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< Supporting Evidence

Brain Bisection and Personal Identity

Roland Puccetti
The British Journal for the Philosophy of Science, Dec. 1973, 24 (4): 339-355.


It is customary to think of a human being as having a single brain, possessing a unitary mind, constituting a unique individual person. However recent studies of patients whose cerebral commissures have been sectioned to prevent interhemispheric spread of epileptic seizures suggest a very different state of affairs.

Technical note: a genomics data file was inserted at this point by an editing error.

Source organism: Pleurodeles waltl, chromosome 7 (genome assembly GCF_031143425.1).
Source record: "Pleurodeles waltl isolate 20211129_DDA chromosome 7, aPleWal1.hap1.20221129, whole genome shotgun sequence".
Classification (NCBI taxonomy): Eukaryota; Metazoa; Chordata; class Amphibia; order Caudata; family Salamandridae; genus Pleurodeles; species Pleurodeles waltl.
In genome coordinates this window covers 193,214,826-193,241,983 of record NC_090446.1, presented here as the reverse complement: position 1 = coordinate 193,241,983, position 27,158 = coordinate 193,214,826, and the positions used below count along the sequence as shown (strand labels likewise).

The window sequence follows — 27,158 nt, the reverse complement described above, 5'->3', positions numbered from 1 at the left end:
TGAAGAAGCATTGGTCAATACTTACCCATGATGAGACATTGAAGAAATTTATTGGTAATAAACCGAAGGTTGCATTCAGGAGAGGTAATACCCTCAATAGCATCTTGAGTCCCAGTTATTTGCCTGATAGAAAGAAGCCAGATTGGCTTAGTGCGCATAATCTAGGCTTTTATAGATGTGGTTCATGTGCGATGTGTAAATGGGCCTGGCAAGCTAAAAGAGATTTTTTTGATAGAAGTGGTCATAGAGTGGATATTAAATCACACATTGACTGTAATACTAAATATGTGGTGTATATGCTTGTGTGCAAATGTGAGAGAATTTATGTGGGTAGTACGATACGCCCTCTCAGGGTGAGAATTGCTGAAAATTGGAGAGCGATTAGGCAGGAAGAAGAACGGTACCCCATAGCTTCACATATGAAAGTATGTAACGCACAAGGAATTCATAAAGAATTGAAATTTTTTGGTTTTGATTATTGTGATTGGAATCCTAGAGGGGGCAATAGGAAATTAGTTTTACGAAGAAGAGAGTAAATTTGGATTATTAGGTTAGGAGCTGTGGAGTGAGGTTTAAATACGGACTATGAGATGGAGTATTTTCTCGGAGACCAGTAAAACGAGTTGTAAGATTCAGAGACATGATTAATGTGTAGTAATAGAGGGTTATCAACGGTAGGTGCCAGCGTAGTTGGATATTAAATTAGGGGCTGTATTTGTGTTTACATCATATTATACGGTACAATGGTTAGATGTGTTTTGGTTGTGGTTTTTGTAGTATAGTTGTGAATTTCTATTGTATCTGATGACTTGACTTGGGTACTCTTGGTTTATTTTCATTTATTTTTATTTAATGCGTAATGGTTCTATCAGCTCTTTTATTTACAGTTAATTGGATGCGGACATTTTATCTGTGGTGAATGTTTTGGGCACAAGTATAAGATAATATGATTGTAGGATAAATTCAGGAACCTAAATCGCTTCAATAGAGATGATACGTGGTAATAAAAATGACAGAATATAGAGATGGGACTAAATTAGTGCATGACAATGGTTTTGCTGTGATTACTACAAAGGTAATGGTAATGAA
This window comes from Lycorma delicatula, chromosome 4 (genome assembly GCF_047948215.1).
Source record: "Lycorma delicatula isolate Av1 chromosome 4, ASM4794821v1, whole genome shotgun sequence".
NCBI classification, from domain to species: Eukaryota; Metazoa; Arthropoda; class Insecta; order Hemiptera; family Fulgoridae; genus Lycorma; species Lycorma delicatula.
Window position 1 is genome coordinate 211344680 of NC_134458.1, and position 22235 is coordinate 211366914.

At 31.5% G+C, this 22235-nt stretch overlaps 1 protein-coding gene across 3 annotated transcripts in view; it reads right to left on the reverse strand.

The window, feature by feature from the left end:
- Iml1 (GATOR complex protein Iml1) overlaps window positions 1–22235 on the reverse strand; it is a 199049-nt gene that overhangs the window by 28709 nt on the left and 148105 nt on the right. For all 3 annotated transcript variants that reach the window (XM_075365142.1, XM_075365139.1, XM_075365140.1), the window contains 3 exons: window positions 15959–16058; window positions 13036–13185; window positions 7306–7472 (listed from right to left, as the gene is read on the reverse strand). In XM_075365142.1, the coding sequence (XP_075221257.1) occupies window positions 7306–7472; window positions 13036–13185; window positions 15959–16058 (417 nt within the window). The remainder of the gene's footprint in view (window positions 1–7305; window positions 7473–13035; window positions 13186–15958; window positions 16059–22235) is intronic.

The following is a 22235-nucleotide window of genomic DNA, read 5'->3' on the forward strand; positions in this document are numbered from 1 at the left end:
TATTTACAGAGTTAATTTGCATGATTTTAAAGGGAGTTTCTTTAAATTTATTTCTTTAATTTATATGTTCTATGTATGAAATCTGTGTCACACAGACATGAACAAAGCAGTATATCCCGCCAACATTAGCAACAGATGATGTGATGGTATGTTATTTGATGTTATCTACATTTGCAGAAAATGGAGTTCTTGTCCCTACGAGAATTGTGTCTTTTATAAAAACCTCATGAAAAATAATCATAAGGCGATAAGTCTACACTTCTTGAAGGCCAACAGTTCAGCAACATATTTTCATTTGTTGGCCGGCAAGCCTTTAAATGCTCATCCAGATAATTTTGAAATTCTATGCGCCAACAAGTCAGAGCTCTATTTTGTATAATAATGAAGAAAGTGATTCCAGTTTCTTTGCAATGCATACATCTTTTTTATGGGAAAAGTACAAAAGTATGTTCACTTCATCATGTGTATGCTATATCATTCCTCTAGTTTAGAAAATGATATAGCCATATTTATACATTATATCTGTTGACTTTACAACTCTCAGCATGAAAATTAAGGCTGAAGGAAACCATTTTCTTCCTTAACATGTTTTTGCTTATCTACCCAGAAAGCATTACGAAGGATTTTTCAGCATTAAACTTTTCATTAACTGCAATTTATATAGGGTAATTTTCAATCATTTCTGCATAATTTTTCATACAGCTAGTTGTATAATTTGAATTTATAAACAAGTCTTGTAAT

The operation is relativley simple in conception, if not in execution. Both a frontal and a posterior opening are made in the top of the skull, followed by mid-line sectioning of the corpus callosum, and anterior and hippocampal commissures, and in some cases the massa intermedia as well. Upon recovery these patients appear to function just about as well in ordinary situations as before the operation, except for some loss of short term memory. ...